What's crucial is that you are not seen as an interloper, but a true source of value, whether that value is in actual monetary investment, access to facilities and expertise or connection to points of market access. What may be insignificant to your company may be incredibly valuable to a small, entrepreneurial firm.
Maintaining Open Nodes
One of Saxenian's most interesting findings in Regional Advantage was how differently the Boston technology firms treated outsiders compared to the Silicon Valley companies. The Boston firms were vertically integrated and sought to keep everything in-house. The Silicon Valley companies, on the other hand, thrived on connection.
For example, in Silicon Valley if you left your employer to start a company of your own, you were still considered part of the family. Many new entrepreneurs became suppliers or customers to their former employers and still socialized actively with their former colleagues. In Boston, if you left your firm you were treated as a pariah.
When technology began to shift in the 80s and 90s, the Boston firms had little, if any, connection to the new ecosystems that were evolving. In Silicon Valley, however, connections to former employees acted as an antenna network, providing early market intelligence that helped those companies adapt.
So while it is necessary to reach out to evolving ecosystems, it is just as important to ensure that there are also paths for small entrepreneurial firms to engage within your enterprise. Ecosystems thrive on personal connections. Those may not show up on a strategic plan or a balance sheet, but they are just as important as any other asset.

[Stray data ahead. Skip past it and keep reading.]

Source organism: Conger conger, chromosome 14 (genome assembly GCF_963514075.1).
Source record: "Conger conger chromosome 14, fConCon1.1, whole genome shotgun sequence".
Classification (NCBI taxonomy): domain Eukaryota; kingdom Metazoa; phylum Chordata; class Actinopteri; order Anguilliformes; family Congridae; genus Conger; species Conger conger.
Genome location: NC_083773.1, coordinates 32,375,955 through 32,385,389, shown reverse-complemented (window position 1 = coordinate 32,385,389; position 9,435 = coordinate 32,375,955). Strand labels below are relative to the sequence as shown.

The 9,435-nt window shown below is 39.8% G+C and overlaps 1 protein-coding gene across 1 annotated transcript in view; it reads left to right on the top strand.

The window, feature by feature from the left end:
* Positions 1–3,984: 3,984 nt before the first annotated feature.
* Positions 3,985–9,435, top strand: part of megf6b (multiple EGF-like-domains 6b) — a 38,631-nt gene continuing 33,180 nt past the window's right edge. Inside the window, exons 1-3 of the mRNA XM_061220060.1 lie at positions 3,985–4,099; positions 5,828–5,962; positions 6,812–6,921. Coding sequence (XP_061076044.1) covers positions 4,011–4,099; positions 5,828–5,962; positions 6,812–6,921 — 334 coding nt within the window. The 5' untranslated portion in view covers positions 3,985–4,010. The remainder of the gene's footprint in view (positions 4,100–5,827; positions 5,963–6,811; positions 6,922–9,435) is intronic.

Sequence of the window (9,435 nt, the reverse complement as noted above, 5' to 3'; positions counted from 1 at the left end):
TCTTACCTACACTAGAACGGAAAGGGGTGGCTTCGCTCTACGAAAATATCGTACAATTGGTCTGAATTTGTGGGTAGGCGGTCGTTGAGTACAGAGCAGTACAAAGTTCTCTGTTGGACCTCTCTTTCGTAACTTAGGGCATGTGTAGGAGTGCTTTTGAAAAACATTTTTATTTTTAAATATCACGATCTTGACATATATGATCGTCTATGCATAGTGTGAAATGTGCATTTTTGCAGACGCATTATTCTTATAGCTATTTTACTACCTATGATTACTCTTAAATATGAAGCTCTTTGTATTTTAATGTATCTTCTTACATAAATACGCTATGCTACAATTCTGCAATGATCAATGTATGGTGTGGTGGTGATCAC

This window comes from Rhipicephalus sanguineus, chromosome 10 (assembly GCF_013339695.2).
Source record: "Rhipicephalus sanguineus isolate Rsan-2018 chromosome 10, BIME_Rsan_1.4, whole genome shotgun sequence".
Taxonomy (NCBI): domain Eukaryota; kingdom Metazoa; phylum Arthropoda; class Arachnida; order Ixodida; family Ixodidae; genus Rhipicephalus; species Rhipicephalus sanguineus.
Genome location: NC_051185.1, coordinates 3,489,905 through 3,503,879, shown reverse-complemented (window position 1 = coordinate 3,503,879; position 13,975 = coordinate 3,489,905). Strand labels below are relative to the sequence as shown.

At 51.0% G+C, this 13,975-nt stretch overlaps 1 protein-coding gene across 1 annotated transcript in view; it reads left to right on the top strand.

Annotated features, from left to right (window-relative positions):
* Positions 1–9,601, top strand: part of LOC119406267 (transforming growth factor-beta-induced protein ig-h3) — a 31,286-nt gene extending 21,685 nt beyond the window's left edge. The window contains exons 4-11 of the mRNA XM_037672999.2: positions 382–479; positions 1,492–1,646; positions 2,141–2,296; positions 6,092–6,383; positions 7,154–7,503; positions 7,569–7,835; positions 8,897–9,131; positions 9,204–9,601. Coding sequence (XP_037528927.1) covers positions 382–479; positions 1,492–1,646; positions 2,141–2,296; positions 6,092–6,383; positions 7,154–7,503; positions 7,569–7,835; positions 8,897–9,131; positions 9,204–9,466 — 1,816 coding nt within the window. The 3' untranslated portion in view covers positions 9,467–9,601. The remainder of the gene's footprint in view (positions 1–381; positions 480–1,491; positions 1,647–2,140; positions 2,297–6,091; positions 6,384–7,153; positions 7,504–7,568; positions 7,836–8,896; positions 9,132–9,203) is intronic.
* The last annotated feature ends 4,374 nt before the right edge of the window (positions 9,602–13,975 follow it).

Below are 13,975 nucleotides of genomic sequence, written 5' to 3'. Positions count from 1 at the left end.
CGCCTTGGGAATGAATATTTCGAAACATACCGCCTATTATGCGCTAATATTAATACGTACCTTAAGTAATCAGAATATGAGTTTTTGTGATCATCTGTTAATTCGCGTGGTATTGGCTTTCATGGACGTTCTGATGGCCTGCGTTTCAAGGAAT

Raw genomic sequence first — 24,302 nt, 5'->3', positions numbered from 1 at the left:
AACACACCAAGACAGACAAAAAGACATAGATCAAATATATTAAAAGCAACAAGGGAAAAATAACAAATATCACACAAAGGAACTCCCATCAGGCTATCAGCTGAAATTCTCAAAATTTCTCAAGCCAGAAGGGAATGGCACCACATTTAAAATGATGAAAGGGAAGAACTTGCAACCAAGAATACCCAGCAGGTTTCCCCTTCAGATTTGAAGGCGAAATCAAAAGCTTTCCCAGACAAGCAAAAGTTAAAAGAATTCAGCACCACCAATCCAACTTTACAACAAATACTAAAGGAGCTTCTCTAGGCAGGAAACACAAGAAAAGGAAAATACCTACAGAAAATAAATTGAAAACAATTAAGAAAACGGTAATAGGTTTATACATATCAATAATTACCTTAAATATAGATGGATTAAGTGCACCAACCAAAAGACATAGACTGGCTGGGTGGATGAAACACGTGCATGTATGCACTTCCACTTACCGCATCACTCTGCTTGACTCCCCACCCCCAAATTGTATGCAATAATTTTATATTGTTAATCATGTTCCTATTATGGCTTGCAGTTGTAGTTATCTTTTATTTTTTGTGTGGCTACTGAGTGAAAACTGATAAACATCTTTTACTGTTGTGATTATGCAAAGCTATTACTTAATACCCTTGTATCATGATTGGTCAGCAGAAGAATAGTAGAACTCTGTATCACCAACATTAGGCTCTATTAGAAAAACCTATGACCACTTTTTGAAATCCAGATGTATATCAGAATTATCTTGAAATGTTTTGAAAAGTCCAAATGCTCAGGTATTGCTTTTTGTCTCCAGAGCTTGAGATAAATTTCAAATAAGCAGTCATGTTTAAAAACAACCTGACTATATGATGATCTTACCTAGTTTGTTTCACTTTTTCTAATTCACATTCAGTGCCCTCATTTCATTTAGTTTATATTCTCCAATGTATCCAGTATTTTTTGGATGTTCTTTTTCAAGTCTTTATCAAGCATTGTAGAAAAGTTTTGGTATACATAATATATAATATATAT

The New Competitive Advantage
Ever since Harvard professor Michael Porter published his seminal book, Competitive Strategy in 1980, strategists have sought advantage through driving efficiencies in order to maximize bargaining power against customers, suppliers, substitute goods and new market entrants. By doing so, they could achieve higher margins and invest in greater efficiencies, creating a virtuous cycle.
Yet today things move much too fast for that kind of chess game. To compete in a networked world, you must constantly widen and deepen connections. Instead of always looking to maximize bargaining power, you need to look for opportunities to co-create with customers and suppliers, to integrate your products and services with potential substitutes and form partnerships with new market entrants.
Power no longer resides at the top of value chains, but rather at the center of networks and collaboration has become the new competitive advantage. Value is no longer merely a target for extraction, but an asset for connection. You need to be seen to be adding value to the ecosystem in order to get value out.
The truth is that we can no longer manage for stability, we must manage for disruption. We can't predict the future, but we can connect to it, nurture it and profit from it. Yet to do so requires far more than a simple shift in strategy and tactics. It requires a fundamental change in mindset.